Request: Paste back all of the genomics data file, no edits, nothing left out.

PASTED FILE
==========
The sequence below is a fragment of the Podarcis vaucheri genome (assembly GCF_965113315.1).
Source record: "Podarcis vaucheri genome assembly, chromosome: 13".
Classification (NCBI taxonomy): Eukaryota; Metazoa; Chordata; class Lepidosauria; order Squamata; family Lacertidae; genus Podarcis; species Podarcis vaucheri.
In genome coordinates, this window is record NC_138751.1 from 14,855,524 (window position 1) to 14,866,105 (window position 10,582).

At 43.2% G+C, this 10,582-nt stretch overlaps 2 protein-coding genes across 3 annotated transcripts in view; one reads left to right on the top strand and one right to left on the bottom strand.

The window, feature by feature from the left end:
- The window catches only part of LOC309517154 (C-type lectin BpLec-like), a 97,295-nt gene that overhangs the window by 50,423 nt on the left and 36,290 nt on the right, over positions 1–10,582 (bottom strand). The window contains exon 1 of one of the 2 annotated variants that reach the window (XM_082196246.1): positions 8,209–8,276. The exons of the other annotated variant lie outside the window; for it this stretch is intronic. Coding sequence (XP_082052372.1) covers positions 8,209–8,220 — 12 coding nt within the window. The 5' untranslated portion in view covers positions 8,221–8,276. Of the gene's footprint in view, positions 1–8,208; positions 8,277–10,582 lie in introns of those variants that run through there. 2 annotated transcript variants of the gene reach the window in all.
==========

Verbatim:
The sequence below is a fragment of the Podarcis vaucheri genome (assembly GCF_965113315.1).
Source record: "Podarcis vaucheri genome assembly, chromosome: 13".
Classification (NCBI taxonomy): Eukaryota; Metazoa; Chordata; class Lepidosauria; order Squamata; family Lacertidae; genus Podarcis; species Podarcis vaucheri.
In genome coordinates, this window is record NC_138751.1 from 14,855,524 (window position 1) to 14,866,105 (window position 10,582).

At 43.2% G+C, this 10,582-nt stretch overlaps 2 protein-coding genes across 3 annotated transcripts in view; one reads left to right on the top strand and one right to left on the bottom strand.

The window, feature by feature from the left end:
- The window catches only part of LOC309517154 (C-type lectin BpLec-like), a 97,295-nt gene that overhangs the window by 50,423 nt on the left and 36,290 nt on the right, over positions 1–10,582 (bottom strand). The window contains exon 1 of one of the 2 annotated variants that reach the window (XM_082196246.1): positions 8,209–8,276. The exons of the other annotated variant lie outside the window; for it this stretch is intronic. Coding sequence (XP_082052372.1) covers positions 8,209–8,220 — 12 coding nt within the window. The 5' untranslated portion in view covers positions 8,221–8,276. Of the gene's footprint in view, positions 1–8,208; positions 8,277–10,582 lie in introns of those variants that run through there. 2 annotated transcript variants of the gene reach the window in all.